3. A reason for a solo spotlight

Even in the 90s, D&D rule books told players to elect a caller to speak for the party. Outside of Lake Geneva, D&D parties rarely assigned callers, but most tables settle on a leader who dominates attention. Until a fight comes, other players get less time in the spotlight. But rogues could often sneak and scout and play solo while other classes waited for a turn. Players like going rogue.

4. Fast leveling with no demi-human caps

Unlike classes in modern D&D, the original classes advanced at different rates. Thieves required less experience than anyone else, so they often rose a couple of levels above their party.

Few players chose a class based on the experience needed to level, but everyone who considered an elf or dwarf weighed the demi-human level limits. The original D&D rules stopped non-human characters from rising beyond certain levels, making the most powerful characters human. However, non-human thieves suffered no level-limits.

Gary introduced these level limits to explain human domination of D&D’s fantasy world. “A demi-human is unlimited in thief level only,” Gary explained, “as this is a class not destined to control the fate of major groups or states.” Also, the limits created a game that featured as many human characters as the fantasy fiction that D&D emulated.

Transforming the rogue

Third-edition fully renamed the thief class to the rogue. This name change matched a broader concept that embraced sneaky backstabbers and dashing swashbucklers. Rogues gained the ability to choose their skills. They could favor charm or acrobatics over theft. The new skill system finally gave low-level rogues a decent chance of success.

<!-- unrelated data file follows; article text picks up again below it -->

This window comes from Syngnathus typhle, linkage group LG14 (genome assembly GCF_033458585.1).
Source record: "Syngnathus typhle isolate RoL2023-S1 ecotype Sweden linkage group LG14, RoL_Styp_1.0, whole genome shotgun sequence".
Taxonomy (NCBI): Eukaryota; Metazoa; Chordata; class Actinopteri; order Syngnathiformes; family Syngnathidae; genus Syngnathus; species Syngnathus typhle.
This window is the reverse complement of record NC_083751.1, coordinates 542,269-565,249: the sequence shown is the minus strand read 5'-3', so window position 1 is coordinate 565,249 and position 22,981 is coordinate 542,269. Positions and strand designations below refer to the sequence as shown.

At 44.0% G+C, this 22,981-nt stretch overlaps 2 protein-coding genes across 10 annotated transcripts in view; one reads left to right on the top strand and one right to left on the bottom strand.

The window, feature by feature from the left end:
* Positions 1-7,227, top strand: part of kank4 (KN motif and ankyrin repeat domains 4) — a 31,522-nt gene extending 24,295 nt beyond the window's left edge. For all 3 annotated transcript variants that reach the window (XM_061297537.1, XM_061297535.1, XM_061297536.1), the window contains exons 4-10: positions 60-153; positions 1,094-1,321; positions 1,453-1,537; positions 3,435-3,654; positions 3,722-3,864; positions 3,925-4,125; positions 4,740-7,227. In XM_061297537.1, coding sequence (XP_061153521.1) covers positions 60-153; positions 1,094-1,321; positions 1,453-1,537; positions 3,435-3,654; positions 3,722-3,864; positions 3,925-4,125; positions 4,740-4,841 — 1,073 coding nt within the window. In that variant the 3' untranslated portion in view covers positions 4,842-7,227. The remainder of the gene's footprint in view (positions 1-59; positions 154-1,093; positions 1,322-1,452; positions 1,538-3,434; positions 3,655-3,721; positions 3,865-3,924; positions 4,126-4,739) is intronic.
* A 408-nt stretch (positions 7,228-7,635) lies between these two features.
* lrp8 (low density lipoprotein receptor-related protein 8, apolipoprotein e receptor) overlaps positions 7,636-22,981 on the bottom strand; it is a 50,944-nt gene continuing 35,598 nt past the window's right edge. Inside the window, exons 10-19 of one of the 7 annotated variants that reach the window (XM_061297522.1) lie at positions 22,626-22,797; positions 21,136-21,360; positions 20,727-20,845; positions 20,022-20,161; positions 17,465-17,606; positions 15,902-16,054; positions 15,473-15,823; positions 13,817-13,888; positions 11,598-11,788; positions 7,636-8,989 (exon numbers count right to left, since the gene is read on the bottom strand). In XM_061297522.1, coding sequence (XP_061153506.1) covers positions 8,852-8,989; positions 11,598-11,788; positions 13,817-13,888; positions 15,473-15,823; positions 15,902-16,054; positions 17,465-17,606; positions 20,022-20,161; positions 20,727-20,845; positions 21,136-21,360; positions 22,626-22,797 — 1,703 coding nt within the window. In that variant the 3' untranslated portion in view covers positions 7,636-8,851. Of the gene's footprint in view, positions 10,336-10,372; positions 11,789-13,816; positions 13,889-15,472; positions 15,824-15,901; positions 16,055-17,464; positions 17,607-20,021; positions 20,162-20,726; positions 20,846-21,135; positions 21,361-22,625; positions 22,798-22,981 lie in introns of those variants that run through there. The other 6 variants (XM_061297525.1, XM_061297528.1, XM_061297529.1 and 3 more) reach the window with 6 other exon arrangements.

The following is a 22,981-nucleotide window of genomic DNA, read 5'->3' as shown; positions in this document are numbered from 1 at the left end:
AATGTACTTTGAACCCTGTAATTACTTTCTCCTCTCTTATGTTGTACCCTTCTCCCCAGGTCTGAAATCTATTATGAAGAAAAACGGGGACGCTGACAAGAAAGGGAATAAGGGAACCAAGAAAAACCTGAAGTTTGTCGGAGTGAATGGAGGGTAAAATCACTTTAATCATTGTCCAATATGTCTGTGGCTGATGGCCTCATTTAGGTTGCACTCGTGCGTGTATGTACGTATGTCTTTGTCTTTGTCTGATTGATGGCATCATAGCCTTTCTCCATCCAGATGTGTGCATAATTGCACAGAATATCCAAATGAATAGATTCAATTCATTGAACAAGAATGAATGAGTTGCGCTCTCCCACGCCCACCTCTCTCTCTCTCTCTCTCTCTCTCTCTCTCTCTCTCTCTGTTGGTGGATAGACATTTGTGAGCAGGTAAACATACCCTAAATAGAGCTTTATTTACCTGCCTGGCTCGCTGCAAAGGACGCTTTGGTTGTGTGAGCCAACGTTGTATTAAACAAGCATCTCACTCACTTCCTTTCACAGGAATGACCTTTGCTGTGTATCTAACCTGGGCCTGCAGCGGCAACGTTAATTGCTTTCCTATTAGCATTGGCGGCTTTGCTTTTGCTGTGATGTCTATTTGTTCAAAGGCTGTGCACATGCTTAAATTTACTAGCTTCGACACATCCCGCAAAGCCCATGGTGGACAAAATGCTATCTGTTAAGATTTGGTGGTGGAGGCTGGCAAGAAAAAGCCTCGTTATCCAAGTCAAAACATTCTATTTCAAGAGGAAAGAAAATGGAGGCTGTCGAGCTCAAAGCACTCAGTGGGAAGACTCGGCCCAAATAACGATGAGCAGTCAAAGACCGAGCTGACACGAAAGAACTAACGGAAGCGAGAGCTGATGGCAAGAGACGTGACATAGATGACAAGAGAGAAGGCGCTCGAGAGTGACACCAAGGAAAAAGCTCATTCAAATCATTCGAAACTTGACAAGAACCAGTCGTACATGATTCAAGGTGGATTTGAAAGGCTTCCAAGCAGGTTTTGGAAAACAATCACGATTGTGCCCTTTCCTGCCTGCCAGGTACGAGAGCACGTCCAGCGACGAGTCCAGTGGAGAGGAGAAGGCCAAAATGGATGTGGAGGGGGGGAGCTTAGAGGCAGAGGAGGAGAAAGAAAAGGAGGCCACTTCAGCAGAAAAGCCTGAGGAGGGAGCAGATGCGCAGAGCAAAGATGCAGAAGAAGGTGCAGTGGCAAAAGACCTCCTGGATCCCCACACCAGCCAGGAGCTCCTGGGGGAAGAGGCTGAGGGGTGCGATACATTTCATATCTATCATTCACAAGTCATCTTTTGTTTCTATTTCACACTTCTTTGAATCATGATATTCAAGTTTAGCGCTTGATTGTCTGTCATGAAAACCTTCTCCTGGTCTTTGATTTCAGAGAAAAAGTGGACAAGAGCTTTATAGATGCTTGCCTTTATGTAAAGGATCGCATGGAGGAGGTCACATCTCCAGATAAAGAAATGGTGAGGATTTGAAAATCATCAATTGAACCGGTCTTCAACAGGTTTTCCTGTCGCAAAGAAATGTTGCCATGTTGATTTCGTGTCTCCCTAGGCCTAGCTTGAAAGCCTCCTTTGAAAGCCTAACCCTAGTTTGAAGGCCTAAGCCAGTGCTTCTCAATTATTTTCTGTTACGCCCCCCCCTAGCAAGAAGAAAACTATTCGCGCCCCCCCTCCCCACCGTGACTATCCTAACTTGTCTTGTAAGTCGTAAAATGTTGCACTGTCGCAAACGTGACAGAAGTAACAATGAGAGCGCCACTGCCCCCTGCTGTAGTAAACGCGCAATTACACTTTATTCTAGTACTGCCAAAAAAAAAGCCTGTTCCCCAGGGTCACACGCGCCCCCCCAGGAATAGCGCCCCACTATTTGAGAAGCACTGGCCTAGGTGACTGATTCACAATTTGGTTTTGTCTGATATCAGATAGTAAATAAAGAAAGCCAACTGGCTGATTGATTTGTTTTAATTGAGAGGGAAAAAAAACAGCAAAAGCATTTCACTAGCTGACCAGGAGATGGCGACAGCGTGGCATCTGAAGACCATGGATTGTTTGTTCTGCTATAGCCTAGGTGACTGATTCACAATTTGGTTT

The transformation also made rogues a battlefield threat. When Backstab became Sneak Attack, thieves could easily maneuver for their special attack, and they could repeat it.

The rebirth of the thief as a rogue fits the archetype better than a character not meant to fight. Leiber described the Gray Mouser as one of the best swordsmen in the world. Robin Hood ranks as an expert archer. Gary Gygax said Robin’s climactic sword fight in The Adventures of Robin Hood (1938) influenced on D&D’s combat system.

In fourth edition, every class needed a way to contribute to the game’s two main activities: combat encounters and skill challenges. By design, every character, and so every class, needed to contribute to skill challenges. That ended the old order of rogues who brought useful skills to exploration but nothing to a fight. For challenges, every class needed skills. On the battlefield, rogues needed to kick as much ass as anyone else.

But rogues did more than hold their end. Strikers came to dominate fourth-edition combat. See Which two D&D roles are too effective. When the designers put rogues in the striker category, the characters came to kick more ass than fighters, wizards, and clerics.

Fourth edition completely inverted the thief’s original role. A class that could barely fight now dominated the battlefield. A class that monopolized the closest thing original D&D had to a skill system was now limited to equal turns in skill challenges.

Fifth edition dials back the class’s combat dominance, but the new game leaves the rogue in a good spot. A d8 hit die and a dexterity bonus to armor class makes rogues stouter than the original thief. New class features let rogues excel at skill checks. Sneak attack still deals ample damage. The latest rogue fits the archetype better than Gary’s original ever did. You can even choose a Thief archetype. For my next character, I think I will.

Never split the party—except when it adds fun

Everyone who plays role-playing games learns the Dungeons & Dragons adage never split the party.